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Event date: Thursday, 31 October 2019 03:00 pm - 05:00 pm
Place: Campus Belval, Maison du Nombre

Event Date: Oct. 31, 2019, 3 p.m. - Oct. 31, 2019, 5 p.m.

Event Location: Campus Belval, Maison du Nombre


We live in a world where computer systems are omnipresent and are connected to more and more sensors. Ranging from small individual electronic assistants like smartphones to complex autonomous robots, from personal wearable health devices to professional eHealth frameworks, all these systems use the sensors’ data in order to make appropriate decisions according to the context they measure.


However, in addition to complete failures leading to the lack of data delivery, these sensors can also send bad data due to influences from the environment which can sometimes be hard to detect by the computer system when checking each sensor individually. The computer system should be able to use its set of sensors as a whole in order to mitigate the influence of malfunctioning sensors, to overcome the absence of data coming from broken sensors, and to handle possible conflicting information coming from several sensors.


In this thesis, we propose a computational model based on a two layer software architecture to overcome this challenge.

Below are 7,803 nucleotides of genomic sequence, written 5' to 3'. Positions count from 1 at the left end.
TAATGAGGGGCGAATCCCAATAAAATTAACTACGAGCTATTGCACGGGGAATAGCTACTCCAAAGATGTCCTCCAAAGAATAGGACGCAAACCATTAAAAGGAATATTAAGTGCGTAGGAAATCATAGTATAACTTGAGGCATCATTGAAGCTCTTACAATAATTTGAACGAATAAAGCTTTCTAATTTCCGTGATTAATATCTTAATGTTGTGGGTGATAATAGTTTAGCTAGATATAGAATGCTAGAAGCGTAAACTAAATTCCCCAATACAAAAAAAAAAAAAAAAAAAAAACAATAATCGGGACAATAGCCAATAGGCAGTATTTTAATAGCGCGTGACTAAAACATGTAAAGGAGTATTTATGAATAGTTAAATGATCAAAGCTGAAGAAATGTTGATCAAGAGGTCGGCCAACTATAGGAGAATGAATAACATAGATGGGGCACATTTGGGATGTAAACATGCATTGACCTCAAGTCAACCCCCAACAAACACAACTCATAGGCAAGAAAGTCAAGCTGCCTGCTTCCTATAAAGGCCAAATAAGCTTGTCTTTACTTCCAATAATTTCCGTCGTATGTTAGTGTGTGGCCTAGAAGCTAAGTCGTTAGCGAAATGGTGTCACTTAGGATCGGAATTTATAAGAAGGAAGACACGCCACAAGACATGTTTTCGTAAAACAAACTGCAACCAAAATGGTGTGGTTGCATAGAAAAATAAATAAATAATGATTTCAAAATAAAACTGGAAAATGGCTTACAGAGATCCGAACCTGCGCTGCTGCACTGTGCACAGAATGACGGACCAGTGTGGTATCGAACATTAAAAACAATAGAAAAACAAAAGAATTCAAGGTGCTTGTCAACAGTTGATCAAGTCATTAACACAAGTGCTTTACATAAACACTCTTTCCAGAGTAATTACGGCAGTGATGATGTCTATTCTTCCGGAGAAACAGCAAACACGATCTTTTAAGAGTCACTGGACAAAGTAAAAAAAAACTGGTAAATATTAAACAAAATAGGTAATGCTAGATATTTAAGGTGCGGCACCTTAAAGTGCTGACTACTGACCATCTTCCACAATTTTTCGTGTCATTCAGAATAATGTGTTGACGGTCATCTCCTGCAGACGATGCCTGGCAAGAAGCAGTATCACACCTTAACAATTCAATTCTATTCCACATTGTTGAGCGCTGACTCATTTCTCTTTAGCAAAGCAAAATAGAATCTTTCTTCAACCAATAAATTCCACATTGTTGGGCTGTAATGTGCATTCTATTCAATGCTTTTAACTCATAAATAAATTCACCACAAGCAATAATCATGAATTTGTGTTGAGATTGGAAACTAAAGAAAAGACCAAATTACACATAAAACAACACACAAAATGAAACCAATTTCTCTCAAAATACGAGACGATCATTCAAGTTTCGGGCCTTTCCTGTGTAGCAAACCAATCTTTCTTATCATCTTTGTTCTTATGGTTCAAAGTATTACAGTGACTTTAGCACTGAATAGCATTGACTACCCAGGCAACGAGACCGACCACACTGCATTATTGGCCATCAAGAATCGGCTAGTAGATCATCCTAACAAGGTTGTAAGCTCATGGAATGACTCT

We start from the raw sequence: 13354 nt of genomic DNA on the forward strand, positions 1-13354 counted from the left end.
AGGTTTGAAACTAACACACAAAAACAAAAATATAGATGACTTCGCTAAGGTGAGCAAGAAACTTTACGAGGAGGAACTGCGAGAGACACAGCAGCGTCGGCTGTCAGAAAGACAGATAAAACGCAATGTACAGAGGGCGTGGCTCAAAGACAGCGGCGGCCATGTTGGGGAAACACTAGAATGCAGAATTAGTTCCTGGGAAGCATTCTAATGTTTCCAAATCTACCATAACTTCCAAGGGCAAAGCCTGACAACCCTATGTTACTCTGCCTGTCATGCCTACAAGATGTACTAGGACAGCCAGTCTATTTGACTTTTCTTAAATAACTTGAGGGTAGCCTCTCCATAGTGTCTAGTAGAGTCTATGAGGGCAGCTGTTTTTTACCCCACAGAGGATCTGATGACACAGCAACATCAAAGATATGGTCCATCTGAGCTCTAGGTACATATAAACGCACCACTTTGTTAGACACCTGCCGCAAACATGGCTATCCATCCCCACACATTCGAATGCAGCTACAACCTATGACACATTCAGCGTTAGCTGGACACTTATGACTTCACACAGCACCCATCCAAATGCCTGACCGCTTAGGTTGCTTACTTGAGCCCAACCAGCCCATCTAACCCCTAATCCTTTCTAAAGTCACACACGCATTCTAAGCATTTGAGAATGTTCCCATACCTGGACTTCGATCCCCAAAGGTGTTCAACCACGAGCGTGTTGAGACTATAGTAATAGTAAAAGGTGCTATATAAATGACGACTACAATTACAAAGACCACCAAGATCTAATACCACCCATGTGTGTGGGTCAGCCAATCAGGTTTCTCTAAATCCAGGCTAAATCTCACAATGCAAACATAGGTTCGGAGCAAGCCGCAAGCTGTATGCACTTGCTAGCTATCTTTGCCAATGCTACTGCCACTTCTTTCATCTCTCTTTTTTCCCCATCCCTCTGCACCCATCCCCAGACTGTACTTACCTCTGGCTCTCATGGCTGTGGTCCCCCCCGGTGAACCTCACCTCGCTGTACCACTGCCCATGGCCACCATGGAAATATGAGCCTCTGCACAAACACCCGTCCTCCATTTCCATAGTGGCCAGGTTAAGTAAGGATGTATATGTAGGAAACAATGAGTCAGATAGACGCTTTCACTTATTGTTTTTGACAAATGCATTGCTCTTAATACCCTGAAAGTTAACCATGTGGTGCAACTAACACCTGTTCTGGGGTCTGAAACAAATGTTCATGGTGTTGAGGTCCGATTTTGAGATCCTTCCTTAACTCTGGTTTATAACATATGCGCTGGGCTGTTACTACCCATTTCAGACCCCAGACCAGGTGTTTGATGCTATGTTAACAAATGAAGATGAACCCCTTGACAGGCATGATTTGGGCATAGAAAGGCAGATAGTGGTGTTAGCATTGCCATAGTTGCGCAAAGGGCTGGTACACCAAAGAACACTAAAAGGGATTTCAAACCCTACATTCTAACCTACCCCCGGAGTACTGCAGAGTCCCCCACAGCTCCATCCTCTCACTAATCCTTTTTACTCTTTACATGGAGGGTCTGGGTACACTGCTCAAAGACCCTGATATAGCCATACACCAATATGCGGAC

In a first layer, classification algorithms will check for malfunctioning sensors and attribute a confidence value to each sensor. In the second layer, a rule-based proactive engine will then build a representation of the context of the system and use it along some empirical knowledge about the weaknesses of the different sensors to further tweak this confidence value.


Furthermore, the system will then check for conflicting data between sensors. This can be done by having several sensors that measure the same parameters or by having multiple sensors that can be used together to calculate an estimation of a parameter given by another sensor. A confidence value will be calculated for this estimation as well, based on the confidence values of the related sensors.


The successive design refinement steps of our model are shown over the course of three experiments. The first two experiments, located in the eHealth domain, have been used to better identify the challenges of such multi-sensor systems, while the third experiment, which consists of a virtual robot simulation, acts as a proof of concept for the semi-generic model proposed in this thesis.